Do you think that mobile-friendly interface is crucial in today’s world?
Definitely yes. It might be a philosophical discussion if you go for mobile first or mobile only, but you need to consider the mobile interface. If you do this always remember your customers might use other devices than you in terms of screen size or hardware. So it is not only a UI & UX topic but a software engineering topic as well.
What are the key takeaways from your presentation?
The key takeaway of the presentation is that software projects are people & process projects, too. If you don’t consider your project approach comprehensively you are most likely to fail.
Can you elaborate your statement that „next to architecture change a mindset change is also necessary”?
It’s quite easy to elaborate it. Imagine you built an application based on an architecture regardless of what kind. Now you are forced to change the architecture.
It is likely that you have to change your way of working as well. It may because the new setup is focused on more responsibilities for more people, or because you have the opportunity to decide things directly or just because the working process change.
Imagine you try to work the same way as you did before – it will fail. You have to encourage the people to take responsibility, to fail and learn and to take responsibility. And I am sure the next change in the architecture setup will have the need of change management, too.
Do you think that users’ preferences when it comes to UX and UI differ depending on the part of the world they come from?
Yes, I totally agree on this statement. Just compare successful European, North or South American and Asian websites or portals. The way the guide the user, the way of interface design and communication is totally different. In smaller scale you can see this in Europe as well. But that does not always mean that you have to reflect it directly from the beginning. It is a valid approach to get to market quickly to follow the master version and when you see that your local version increases its revenues and other relevant KPIs you can justify the split from the guiding master.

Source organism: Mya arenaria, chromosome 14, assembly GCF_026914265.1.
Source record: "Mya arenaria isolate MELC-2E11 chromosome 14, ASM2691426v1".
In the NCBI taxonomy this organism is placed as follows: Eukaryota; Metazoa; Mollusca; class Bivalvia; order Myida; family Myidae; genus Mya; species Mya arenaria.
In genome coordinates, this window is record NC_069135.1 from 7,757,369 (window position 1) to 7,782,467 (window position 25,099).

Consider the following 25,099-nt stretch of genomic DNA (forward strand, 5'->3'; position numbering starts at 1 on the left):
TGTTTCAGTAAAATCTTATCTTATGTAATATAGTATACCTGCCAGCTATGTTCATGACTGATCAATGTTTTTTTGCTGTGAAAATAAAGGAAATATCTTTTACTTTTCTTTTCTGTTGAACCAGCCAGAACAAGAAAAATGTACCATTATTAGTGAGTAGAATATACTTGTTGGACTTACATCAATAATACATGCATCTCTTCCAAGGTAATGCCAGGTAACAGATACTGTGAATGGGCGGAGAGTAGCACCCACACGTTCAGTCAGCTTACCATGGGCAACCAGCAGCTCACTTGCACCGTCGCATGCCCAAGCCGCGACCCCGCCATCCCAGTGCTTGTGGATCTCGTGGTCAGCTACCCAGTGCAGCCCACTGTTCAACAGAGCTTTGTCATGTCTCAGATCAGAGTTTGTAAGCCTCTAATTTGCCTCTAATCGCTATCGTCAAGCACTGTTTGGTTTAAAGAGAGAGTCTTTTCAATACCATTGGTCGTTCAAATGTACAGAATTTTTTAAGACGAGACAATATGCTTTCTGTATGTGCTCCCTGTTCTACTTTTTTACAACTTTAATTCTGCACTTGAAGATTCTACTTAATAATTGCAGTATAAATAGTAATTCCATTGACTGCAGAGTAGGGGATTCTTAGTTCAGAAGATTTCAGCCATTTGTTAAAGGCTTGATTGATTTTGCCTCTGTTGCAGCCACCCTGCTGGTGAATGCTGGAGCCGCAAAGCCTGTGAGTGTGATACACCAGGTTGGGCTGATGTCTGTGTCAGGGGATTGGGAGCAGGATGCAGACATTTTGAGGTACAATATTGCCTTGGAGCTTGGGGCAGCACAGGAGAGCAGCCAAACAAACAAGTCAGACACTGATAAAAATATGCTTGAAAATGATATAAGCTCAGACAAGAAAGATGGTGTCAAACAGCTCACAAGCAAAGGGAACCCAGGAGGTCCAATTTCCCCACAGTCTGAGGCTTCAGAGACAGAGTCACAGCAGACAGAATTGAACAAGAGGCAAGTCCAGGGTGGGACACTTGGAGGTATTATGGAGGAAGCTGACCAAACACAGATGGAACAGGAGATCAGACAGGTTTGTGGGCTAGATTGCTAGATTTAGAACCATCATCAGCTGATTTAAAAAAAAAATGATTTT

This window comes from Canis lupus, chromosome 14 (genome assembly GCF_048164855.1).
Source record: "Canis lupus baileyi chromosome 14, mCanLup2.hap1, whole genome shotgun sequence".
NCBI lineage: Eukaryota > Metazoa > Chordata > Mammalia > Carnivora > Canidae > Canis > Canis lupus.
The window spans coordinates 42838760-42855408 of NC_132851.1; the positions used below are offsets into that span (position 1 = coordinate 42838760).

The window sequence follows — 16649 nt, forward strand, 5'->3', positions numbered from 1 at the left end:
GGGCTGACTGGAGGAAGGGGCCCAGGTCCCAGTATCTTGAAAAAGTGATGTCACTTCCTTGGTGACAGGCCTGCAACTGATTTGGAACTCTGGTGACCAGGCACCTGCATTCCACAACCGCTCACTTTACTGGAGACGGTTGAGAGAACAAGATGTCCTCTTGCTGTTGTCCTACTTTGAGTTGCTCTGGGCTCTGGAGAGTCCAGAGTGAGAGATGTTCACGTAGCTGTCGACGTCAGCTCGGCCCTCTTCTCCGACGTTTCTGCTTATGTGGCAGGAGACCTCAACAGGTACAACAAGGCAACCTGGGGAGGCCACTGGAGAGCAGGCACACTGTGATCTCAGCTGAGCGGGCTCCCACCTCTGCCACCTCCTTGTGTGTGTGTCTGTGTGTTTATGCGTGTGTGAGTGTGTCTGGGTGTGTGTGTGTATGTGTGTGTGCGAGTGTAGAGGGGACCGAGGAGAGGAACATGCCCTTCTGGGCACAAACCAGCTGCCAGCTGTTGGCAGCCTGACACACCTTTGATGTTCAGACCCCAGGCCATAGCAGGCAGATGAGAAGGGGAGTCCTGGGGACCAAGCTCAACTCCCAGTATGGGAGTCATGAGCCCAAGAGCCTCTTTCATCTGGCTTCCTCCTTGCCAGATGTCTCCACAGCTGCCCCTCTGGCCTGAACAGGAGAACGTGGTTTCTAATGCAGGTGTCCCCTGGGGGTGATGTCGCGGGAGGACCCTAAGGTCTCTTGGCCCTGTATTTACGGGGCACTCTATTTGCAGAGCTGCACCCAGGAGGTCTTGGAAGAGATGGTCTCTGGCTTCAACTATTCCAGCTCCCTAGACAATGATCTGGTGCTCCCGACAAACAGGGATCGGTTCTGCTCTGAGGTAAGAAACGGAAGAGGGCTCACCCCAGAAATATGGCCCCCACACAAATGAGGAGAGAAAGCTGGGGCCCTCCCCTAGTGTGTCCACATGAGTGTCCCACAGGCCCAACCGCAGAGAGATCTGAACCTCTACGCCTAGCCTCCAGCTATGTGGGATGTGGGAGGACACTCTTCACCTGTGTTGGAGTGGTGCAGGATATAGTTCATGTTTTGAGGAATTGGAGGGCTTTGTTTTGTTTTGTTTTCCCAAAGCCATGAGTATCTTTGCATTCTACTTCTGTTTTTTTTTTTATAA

Can you identify frontend trends for 2019?
We will see an increase of different usages concepts and decrease of traditional web/mobile access – e.g. voice activated commands. VR as technology will increase its relevance at the POS.
I think for AR we will have to wait a bit longer as AR is highly relevant for end users but currently we are lacking sexy devices for the end user.
In general we will see a lot more MVP approaches, because time to market is getting more and more crucial to be competitive.
How do you think user interfaces will change over the next 10 years? What are your predictions?
Personally I think that user interfaces and customer usage will merge between display, AR, VR and Voice. We will see more specialized interfaces for more uses cases and a frictionless change between interfaces.
Christian is one of the speakers during E-commerce Berlin Expo 2019. If you want to see his presentation live, register here for free.
Head of Consumer & Apps moebel.de
Head of Consumer & Apps at moebel.de – Moebel.de is Germany’s biggest comparison and search portal for home & living – Christian is responsible for product development of the frontend portal and mobile apps and all customer facing interfaces – Leads strategic and operational product development for Germany & international portals